Tuesday, the Supreme Court allowed families of Sandy Hook victims to proceed with a lawsuit against gun manufacturer Remington Arms despite the company’s claims that it was protected from liability by federal law.
Remington had petitioned the Supreme Court to reverse a March 2019 decision by the Connecticut Supreme Court, which ruled 4-3 that Remington could be sued under state law over its marketing practices, citing one of the few exemptions to the federal law.
The gunmaker argued that the state court’s interpretation of the marketing exemption is, “intolerable given Congress’s ‘intention to create national uniformity'” with the federal law, the Protection of Lawful Commerce in Arms Act. “As the dissenters below noted, lawsuits like this one are precisely the kind the PLCAA was enacted to prevent.”
Gunman Adam Lanza opened fire at the Newtown, Conn., school with a Bushmaster AR-15-style rifle on Dec. 14, 2012, killing 20 first-graders and six educators. The 20-year-old gunman earlier shot his mother to death at their Newtown home, and killed himself as police arrived at the school. The rifle was legally owned by his mother.
A survivor and relatives of nine victims filed a wrongful death lawsuit against Remington in 2015, saying the company should have never sold such a dangerous weapon to the public and alleging it targeted younger, at-risk males in marketing and product placement in violent video games.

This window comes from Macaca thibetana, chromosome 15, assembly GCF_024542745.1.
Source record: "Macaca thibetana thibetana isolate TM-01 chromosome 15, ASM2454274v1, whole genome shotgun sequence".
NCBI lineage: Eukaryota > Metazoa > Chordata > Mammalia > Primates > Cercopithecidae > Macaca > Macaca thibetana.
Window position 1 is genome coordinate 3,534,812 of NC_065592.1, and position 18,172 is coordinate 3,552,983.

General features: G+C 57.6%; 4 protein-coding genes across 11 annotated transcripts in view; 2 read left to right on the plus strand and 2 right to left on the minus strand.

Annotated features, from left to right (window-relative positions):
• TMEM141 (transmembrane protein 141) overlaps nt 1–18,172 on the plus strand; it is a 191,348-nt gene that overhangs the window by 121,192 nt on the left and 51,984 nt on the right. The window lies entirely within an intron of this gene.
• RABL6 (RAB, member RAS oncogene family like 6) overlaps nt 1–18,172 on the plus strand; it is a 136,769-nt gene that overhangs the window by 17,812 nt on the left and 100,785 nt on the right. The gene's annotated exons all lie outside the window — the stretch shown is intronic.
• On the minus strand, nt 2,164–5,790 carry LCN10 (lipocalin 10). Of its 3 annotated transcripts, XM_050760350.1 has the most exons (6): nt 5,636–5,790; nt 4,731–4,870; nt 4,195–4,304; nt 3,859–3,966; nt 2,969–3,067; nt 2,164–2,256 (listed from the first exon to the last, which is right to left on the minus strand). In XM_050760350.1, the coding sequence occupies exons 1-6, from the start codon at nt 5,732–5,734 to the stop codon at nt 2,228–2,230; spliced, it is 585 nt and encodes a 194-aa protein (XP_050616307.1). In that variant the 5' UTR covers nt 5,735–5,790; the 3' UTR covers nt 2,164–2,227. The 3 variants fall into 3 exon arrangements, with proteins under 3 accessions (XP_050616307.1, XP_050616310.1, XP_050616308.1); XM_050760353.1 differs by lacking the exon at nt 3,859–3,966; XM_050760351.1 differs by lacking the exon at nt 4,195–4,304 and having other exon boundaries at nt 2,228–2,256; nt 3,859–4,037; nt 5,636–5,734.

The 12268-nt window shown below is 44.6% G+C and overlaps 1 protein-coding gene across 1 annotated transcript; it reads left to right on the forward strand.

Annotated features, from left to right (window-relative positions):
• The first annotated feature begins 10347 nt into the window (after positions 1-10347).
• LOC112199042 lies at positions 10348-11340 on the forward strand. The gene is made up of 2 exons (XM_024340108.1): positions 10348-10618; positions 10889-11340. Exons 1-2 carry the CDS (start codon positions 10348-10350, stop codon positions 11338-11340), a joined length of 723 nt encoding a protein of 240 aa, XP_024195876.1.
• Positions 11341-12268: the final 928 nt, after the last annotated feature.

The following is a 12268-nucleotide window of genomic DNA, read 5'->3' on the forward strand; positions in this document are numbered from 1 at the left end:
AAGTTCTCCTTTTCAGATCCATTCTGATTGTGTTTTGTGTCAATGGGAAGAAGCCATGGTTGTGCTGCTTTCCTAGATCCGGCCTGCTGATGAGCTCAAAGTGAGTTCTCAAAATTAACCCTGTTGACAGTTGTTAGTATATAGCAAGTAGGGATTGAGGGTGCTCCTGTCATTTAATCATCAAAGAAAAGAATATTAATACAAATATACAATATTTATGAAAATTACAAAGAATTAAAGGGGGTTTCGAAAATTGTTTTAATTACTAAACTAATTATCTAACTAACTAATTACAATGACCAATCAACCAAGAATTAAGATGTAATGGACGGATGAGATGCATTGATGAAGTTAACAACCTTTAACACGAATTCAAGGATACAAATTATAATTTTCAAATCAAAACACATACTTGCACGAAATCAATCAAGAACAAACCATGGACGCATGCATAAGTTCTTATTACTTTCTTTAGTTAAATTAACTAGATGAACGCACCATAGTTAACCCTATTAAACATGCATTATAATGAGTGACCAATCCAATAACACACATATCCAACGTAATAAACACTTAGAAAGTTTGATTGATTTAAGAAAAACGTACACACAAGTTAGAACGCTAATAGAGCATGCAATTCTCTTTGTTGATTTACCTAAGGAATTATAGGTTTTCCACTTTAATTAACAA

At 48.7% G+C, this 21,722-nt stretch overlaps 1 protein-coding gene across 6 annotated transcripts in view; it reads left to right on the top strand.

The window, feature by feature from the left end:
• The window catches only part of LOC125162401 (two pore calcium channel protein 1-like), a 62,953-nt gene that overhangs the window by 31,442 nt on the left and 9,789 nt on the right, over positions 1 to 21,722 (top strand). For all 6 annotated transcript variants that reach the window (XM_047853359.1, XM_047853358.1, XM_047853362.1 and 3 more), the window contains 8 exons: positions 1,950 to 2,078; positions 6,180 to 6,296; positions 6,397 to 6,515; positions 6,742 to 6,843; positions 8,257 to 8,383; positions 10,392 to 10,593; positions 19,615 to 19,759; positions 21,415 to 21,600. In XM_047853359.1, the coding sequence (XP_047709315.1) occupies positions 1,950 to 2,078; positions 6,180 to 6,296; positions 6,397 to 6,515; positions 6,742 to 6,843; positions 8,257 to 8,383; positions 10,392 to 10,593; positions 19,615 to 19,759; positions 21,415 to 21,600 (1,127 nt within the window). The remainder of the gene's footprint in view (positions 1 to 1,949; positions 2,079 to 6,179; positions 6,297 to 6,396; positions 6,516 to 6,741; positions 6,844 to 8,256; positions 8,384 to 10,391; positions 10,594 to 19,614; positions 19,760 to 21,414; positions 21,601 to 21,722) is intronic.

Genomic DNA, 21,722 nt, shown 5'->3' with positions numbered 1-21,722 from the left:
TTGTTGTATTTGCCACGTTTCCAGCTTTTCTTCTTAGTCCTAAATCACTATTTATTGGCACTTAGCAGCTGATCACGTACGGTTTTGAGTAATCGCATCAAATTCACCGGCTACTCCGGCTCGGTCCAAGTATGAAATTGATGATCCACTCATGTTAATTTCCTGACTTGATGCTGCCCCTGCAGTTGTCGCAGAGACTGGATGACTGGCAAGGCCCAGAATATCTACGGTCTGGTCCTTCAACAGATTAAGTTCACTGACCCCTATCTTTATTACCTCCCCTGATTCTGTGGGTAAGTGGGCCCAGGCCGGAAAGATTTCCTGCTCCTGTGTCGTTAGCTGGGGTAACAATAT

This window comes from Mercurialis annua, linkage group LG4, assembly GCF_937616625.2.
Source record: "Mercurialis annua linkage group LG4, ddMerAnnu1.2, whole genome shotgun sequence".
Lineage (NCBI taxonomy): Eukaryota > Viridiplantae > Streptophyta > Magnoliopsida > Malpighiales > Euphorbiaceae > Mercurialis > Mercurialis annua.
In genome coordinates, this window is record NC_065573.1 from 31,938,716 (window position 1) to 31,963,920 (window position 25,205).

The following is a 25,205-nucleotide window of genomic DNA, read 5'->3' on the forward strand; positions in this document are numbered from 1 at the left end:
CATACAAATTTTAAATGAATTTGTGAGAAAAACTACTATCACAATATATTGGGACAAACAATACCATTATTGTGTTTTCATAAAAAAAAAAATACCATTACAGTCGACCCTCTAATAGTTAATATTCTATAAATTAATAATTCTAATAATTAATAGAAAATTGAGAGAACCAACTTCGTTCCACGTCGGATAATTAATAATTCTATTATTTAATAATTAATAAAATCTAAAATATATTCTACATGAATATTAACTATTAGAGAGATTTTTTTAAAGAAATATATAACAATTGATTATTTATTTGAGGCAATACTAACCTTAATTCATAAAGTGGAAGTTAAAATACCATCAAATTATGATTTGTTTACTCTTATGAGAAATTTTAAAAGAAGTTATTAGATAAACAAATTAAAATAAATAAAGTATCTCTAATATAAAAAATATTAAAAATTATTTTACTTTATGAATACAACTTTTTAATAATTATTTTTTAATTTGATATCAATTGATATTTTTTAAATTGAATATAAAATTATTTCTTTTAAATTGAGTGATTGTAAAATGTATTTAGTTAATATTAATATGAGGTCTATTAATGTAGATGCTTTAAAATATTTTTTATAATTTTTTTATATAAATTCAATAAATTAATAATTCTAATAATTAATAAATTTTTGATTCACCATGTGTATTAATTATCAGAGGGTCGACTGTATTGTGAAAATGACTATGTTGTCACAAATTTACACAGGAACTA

Tuesday’s order from the Supreme Court does not mean Remington or other gun manufacturers will face any immediate liability, but it does set the stage for potential court battles over whether or not the gun industry is responsible for the Sandy Hook massacre and potentially open the door to other suits in relation to other mass shootings or murders.
“The decision will have immediate and severe consequences, exposing the firearms industry to costly and burdensome litigation,” Remington argued in its petition to the Supreme Court. “Thus, as a leading scholar on firearm-manufacturer liability has explained, the decision below will ‘unleash a flood of lawsuits across the country,'” it continued, citing Timothy D. Lytton, a professor at the Georgia State University College of Law.
Joshua Kosoff, a lawyer for the families’ victims, applauded the Connecticut Supreme Court’s ruling earlier this year when Remington made its plea to the U.S. Supreme Court, which has a newly refreshed conservative majority but refused to side with the gun industry Tuesday.
“Our state’s highest court has already ruled that the families deserve their day in court and we are confident that the U.S. Supreme Court will defer to that well-reasoned opinion,” Koskoff said in a statement.
The high court’s denial of Remington’s petition also does not mean it will be the tribunal’s last word on the issue, as it often allows controversial issues to percolate in lower courts for years before weighing in. The Remington case could also make its way back to the Supreme Court on other grounds.
The case will now proceed in a lower state court.